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A Month of Winning for Los Angeles : Arts festival: The multiethnic event helps draw us out of our isolation.

September 15, 1993|XANDRA KAYDEN | Xandra Kayden, a visiting scholar at the Center for Politics and Policy at the Claremont Graduate School, is the author of "Surviving Power" (Free Press, 1990).

Sometimes it's hard to know when you have won. Games are easy--you can tally the score when time is called. Someone acknowledges defeat in war. Sometimes even peace is declared. In cities, on the other hand, no one blows a whistle and declares victory.

For all its woes, Los Angeles has been winning for the past month. It has been beating back the despair of those who care in the celebrations of its Arts Festival, which ends Sunday. Thousands of citizens have turned out to festival events all over the city, frequently finding themselves listening to the musicians or poets on loudspeakers outside because there was no more room within.

There were the poets, Shirley Kaufman from Israel and Naomi Shihab Nye, a Palestinian-American, who shared their hopes and their friendship for each other in a small bookstore a few days before the historic signing of the peace agreement in Washington. There was the group called Vashti, made up especially for the festival, of drummers of different cultures who created an extraordinary sound and impact on their audience in a church. There were theatrical groups and gospel singers and films of private moments in many different lands.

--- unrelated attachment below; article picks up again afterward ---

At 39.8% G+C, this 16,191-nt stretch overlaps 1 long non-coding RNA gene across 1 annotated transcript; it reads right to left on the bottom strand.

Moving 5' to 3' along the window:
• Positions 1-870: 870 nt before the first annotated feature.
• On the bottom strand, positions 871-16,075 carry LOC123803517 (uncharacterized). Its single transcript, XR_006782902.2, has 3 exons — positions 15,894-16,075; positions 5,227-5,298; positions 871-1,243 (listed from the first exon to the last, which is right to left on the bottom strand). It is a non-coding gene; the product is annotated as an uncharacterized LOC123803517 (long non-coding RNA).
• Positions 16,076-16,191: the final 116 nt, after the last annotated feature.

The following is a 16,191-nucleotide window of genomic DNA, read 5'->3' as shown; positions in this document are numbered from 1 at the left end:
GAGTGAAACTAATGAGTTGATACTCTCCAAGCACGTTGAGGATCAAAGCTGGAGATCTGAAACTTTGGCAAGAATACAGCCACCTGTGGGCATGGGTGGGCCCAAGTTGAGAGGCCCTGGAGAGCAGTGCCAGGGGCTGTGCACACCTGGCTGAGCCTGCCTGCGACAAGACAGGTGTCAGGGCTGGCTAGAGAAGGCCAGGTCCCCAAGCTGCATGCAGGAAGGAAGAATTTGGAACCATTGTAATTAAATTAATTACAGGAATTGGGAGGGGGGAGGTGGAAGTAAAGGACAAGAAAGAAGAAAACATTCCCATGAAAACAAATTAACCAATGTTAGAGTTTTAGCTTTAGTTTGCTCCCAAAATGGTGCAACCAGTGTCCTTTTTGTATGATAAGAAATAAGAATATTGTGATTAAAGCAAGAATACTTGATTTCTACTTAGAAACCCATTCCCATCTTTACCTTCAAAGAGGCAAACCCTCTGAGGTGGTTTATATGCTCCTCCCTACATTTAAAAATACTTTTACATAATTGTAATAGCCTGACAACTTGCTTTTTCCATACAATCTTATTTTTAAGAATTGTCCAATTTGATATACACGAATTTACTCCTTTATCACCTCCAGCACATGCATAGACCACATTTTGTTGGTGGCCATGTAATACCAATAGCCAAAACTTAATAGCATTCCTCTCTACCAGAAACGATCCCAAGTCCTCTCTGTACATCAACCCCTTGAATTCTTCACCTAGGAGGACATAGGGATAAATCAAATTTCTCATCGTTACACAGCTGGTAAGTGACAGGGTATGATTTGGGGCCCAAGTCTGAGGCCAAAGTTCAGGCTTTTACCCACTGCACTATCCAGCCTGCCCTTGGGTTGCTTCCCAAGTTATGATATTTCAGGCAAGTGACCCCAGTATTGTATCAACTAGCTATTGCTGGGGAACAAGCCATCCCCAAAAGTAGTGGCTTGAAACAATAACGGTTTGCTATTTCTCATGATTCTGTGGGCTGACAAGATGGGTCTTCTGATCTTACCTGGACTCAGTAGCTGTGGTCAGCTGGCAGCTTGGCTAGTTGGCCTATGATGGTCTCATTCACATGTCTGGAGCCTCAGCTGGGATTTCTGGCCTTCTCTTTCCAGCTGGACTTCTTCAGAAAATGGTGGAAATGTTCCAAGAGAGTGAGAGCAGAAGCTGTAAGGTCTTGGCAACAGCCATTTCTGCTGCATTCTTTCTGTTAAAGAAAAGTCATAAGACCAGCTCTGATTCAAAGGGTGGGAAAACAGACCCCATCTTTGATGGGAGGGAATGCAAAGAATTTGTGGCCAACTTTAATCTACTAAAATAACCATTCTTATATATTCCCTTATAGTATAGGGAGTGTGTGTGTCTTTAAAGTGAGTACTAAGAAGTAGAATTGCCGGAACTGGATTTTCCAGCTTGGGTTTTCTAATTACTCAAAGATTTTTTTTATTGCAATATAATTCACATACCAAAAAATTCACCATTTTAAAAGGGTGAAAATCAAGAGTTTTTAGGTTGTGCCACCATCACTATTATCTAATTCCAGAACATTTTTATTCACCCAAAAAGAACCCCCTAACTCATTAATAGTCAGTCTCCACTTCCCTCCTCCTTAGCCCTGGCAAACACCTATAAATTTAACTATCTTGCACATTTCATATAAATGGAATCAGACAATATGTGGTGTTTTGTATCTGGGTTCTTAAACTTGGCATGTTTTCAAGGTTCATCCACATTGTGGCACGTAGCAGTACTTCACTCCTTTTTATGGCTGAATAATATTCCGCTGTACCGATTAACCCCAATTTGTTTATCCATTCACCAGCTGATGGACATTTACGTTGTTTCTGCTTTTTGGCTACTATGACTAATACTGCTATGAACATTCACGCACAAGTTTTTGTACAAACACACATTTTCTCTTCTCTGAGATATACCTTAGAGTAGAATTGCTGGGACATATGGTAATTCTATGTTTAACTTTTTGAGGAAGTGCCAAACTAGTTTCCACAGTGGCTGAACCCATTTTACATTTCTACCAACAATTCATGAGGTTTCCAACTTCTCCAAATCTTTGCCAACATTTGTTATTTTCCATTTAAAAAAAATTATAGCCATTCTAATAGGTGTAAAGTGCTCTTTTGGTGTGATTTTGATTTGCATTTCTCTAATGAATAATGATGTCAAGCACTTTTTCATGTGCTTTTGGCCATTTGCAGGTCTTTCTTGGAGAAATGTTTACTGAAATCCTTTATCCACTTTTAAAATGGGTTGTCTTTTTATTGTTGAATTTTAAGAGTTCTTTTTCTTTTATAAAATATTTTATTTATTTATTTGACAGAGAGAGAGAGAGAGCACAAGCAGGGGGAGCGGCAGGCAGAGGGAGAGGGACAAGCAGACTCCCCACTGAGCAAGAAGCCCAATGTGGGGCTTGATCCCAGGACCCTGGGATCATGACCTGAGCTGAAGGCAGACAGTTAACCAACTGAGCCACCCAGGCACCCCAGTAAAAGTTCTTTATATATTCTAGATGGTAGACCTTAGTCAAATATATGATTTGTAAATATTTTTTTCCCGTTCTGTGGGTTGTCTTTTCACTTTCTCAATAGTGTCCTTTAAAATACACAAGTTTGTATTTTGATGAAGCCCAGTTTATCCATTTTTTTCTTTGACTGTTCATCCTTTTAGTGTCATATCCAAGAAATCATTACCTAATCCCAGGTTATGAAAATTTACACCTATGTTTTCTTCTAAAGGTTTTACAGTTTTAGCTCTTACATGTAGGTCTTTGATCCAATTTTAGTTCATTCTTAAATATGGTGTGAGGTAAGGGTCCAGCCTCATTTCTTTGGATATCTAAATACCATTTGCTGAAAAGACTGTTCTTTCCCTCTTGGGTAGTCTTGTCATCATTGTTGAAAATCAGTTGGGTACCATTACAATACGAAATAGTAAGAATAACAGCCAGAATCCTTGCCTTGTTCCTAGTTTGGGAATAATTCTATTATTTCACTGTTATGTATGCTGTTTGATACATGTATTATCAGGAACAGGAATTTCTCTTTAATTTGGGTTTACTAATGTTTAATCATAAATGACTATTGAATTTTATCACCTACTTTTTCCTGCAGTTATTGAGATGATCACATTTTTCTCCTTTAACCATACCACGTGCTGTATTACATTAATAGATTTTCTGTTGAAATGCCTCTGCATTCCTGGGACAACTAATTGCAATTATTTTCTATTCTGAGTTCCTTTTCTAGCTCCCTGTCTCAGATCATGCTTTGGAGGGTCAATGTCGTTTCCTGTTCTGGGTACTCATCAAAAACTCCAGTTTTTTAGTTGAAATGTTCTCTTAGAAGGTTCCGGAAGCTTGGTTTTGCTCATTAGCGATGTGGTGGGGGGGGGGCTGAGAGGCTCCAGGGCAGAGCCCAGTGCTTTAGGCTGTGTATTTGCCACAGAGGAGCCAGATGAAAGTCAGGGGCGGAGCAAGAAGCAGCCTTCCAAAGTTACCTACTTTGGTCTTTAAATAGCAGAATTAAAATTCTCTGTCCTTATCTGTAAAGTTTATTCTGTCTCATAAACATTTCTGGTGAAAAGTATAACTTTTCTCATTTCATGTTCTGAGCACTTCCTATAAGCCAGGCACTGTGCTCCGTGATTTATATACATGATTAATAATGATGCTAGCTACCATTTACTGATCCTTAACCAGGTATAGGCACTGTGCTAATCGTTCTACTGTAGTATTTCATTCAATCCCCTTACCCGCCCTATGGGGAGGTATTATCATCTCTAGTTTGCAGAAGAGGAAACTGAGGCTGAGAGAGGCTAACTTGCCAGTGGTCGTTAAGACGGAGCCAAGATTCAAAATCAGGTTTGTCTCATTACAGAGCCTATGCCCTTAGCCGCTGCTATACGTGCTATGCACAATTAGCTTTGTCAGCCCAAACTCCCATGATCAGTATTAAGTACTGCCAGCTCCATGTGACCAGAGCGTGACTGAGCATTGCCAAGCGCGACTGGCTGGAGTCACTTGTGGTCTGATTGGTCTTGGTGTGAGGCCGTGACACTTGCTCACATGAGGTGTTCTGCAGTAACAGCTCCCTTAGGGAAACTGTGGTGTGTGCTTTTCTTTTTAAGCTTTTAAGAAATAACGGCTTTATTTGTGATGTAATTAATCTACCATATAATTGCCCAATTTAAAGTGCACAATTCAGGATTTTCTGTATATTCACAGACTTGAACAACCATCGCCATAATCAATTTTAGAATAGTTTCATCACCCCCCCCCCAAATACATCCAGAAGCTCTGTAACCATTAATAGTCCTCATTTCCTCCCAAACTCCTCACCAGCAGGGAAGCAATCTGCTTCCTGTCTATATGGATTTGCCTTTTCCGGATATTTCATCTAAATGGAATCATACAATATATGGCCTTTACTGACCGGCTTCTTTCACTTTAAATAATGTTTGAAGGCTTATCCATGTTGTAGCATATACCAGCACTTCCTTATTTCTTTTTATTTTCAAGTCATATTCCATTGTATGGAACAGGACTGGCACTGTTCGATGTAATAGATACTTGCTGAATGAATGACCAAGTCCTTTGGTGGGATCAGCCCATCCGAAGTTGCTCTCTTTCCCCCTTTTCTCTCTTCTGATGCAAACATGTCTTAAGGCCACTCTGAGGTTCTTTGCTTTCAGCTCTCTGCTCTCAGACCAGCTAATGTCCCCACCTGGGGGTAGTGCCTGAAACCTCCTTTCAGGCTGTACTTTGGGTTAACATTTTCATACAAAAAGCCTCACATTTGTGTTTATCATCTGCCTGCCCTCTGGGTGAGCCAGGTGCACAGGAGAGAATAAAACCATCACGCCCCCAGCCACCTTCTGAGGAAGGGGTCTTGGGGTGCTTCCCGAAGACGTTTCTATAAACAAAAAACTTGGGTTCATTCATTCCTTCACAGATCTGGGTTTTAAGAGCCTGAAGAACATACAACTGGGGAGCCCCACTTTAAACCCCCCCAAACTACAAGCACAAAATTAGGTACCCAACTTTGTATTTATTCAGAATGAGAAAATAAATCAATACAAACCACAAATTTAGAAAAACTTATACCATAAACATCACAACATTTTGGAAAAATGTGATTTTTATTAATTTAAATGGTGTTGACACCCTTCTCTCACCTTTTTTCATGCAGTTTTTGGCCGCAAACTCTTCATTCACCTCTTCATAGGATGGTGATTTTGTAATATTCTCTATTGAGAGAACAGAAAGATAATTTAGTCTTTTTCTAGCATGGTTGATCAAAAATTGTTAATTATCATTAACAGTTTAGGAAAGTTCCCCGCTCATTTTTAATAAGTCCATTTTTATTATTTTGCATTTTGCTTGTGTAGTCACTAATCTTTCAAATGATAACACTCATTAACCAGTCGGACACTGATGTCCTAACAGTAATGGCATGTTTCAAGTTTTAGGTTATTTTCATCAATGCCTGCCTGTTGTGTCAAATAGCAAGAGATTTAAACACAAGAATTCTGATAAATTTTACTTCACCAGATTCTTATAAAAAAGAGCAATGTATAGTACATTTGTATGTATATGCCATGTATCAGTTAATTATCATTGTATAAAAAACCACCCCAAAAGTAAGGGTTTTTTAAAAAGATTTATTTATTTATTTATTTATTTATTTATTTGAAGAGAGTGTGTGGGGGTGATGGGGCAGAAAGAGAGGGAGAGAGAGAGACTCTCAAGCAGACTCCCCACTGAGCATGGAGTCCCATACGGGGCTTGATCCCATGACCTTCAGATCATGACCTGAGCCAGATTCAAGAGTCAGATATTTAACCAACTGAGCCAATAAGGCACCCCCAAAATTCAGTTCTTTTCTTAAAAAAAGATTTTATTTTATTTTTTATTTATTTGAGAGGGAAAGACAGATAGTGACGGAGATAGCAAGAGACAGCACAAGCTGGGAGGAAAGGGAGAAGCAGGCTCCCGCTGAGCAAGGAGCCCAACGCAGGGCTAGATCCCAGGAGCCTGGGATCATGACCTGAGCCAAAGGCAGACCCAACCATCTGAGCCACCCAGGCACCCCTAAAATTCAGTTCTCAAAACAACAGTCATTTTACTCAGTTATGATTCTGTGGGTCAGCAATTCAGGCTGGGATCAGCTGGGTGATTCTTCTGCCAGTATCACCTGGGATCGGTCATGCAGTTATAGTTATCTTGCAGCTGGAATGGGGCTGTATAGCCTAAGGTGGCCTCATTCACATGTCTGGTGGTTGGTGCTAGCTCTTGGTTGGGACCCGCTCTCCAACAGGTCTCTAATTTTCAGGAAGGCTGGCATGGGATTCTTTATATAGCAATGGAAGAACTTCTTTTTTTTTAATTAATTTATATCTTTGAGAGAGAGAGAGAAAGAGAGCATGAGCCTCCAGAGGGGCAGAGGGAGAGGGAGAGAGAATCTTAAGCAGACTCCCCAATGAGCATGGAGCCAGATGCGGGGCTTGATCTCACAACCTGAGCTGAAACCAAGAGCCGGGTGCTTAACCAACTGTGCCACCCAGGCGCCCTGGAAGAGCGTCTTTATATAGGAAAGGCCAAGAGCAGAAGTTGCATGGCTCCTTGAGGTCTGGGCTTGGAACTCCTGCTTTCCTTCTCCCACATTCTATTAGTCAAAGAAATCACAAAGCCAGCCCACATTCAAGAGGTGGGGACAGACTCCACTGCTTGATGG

Seeing all of the festival isn't essential because, while we are coming to hear the artists, we are also coming to see one another, and therein lie the seeds of victory.

Los Angeles was formed community by isolated community. Housing tracts were laid out when streets and power and water became available. People moved in and closed the gates behind them, figuratively and often literally. After a change in the immigration laws in 1965, newcomers began arriving from all over the world, each one seeking the promise of opportunity, many finding it, many not. Times got tougher, and we grew more conscious of our separation from one another, more aware of how difficult it is to overcome the distances.

The L.A. Arts Festival is not just a showcase for artists. It is an opportunity for people of different communities to meet, to visit a new neighborhood and not feel like an alien tourist. It is an opportunity to share the experience of someone else's culture. And most amazingly, it is an opportunity to see that there are people of all communities who want to partake of that sharing.

That is the victory for the city: the same yearning to heal that we saw the day after the riots, when people of all colors came with shovels and brooms to help victims sweep away the debris. The audience of the arts festival reflects the same yearning, but the experience is one of joy. There is security in knowing that we can travel to another neighborhood and feel both safe and welcome.

The problems and frustrations are still there, of course. And all neighborhoods may not be safe all the time. But people who come together this way go back to their homes knowing that living in Los Angeles is an extraordinary experience--one that can be made better.

Victory is the recognition that we can live together as a city. The arts of the city are its gift to its present and its heritage for the future. The opportunity to participate in them as a member of the city is a measure of our hope and our success.

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